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Jonah Hill’s Mid90s is more than a movie about a bunch of skateboarding urchins grinding up Los Angeles’ public parks; it’s a capsule of a time, a place, a look, and a sound that feels incredibly vivid and nostalgic for anyone who was even on the periphery of the culture that it depicts. Teenage Mutant Ninja Turtles linens adorn the bed of 13-year-old Stevie (Sunny Suljic); a Beavis and Butt-Head t-shirt is what he wears to seem older when meeting the kids he looks up to; and in between reflective cues by Oscar-winning composers Trent Reznor and Atticus Ross (Gone Girl), The Pharcyde, Nirvana and A Tribe Called Quest provide a wall-to-wall soundtrack to a bygone generation’s coming of age. Hill recently explained that the ‘90s ephemera included in the film is meant to be true to the characters’ lives, but lived-in and unobtrusive - which explains why it all seems to fit so well together.
“If you think of a period piece you think of powdered wigs or Downton Abbey, but the 90s are now a true period piece,” Hill told Birth.Movies.Death. “To show the version of Los Angeles I wanted to show, which was the non-stereotypical Hollywood version, there’s a blandness and a colorlessness to it, and everything from stoplights to parking meters to trash is all very different. So every little detail matters but I didn’t want it to be some sort of nostalgia porn. It was just that the characters and emotions were first, but if you zoomed in on everything, it was completely accurate.”
In the film, Stevie falls in with a skate crew that hangs out at Motor Avenue Skateshop, reads Big Brother, listens to The Misfits and Souls of Mischief, and films each other with a Hi-8 camera they bring everywhere. “The Menace Skate Team was the biggest aesthetic influence, and Shorty’s, and they’re both heavily featured in the film,” Hill explained. “The one thing we initially couldn’t clear was the Beavis and Butt-Head t-shirt he wears into the skate shop the first time he goes, because he thinks that is the most cool, adult, punk shirt. So I emailed Mike Judge and wrote him a letter and he was kind enough to help us out. But the worst thing you can be accused of for me is doing things just to be cool, so it all has to come from the emotions.”
These onscreen details dovetail into Hill’s aesthetic choices as director, where he prioritized movement, and later, editorial fluidity, to create a perfect, hermetically-sealed world within the film. Hill shot the film in a 1.33:1 format - “Academy ratio” - not as an affectation but to showcase his characters’ physicality. “I was less interested in people’s faces than how young people are with their body language,” he said. “In a square, you get to see how somebody behaves with their entire body. Also, a character [named] Fourth Grade is shooting in Hi8 the entire time we were actually shooting each scene, and it was very jarring to go from the standard ratio to Hi8, but the 4:3 cut like butter between the Hi8.”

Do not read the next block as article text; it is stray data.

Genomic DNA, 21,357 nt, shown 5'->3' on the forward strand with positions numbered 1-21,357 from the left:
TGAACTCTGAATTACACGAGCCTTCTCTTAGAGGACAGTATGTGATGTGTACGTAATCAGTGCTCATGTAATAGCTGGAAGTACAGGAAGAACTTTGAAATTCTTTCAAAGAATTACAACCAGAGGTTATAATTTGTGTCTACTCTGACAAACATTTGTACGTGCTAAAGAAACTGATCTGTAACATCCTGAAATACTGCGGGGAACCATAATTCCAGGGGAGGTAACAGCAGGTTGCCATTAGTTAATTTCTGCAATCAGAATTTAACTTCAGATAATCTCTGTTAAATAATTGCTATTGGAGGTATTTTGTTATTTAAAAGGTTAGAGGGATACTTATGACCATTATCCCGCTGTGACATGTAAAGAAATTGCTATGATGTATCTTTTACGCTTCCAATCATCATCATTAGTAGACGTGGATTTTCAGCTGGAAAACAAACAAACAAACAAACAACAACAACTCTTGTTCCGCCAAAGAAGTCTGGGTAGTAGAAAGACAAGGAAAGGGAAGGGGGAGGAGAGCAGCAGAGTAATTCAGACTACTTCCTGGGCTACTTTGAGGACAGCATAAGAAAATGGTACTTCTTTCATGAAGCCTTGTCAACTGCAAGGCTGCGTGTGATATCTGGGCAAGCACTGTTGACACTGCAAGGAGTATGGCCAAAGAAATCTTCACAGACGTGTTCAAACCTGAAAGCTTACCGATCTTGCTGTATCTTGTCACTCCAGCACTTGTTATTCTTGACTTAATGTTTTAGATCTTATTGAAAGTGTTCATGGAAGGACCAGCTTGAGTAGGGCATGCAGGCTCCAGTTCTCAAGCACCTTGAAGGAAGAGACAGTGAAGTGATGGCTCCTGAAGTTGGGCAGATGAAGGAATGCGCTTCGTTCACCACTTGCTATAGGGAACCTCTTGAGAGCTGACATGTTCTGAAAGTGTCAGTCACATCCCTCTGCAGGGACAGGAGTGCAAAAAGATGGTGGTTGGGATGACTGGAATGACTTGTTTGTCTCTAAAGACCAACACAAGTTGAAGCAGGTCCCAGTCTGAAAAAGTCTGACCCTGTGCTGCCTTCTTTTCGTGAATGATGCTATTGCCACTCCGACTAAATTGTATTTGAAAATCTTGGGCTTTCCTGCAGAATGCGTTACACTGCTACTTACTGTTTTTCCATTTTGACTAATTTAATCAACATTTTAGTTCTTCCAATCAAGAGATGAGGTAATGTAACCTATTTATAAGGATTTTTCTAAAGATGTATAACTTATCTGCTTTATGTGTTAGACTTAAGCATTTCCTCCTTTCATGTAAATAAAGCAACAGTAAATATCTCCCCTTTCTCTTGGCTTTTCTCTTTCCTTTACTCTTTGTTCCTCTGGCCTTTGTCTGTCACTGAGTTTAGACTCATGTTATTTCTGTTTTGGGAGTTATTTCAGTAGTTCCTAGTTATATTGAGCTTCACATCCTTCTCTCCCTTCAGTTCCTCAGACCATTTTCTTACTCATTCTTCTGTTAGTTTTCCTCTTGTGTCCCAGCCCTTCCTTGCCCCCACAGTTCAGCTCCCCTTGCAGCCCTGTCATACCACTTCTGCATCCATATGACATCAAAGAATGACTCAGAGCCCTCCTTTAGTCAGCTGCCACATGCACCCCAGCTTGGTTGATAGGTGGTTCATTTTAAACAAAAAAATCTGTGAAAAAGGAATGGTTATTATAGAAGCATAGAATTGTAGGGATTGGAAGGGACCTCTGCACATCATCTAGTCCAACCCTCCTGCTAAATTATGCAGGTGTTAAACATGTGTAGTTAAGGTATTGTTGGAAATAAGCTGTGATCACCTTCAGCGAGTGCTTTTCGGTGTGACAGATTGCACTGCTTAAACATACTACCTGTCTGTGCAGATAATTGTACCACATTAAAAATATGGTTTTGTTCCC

And then there’s the soundtrack - a murderer’s row of iconic ‘90s artists whose songs Hill says he secured by writing them personal letters. “We cleared every song including one from Nirvana Unplugged, which had never been used in a film. I think when you write heartfelt letters and you make a film from your heart, people can see you’re coming from the right place,” he explained. “Whether it was Morrissey or Nirvana or Tribe, people just showed up in a really beautiful way.”
“Each scene was written to the song that’s in the film, where it’s used in the film, so we were insanely fortunate and got every song that I wanted with very little music budget,” Hill continued. “Music is an incredibly important part of the film, and speaking for myself, when you’re directing, you selfishly want to show how you emotionally hear a song through the visuals that help express that.”
The end result is a film that feels like a living, breathing thing - a moving portrait of this kid’s life as he transitions into adolescence, sometimes clumsily, but always affectionately. Hill admits that he wanted to depict these worlds in a more accurate, if not always flattering way, but maybe that’s because so much of it came directly from his own teenage experiences. “A big reason for making this film for me was that along with skateboarding, hip-hop is usually butchered in film,” he observed. “To me, hip-hop is the emotional backbone of my childhood, so I wanted to make a truly elegant film that celebrated how what Tribe [Called Quest] is to me is what The Beatles were to my parents.”
“So we always knew that the mix of hip-hop, punk and Philip Glass, Trent Reznor and Atticus Ross, would sort of frame this in a way where if you could go from Big L to Philip Glass or the Misfits to a score from Oscar-winning composers, that kind of thing frames it in a way I don’t think it’s even been framed before. But it’s all alchemy - making a film is alchemy. It’s all just tinkering with things until you find this balance that you’re happy with.”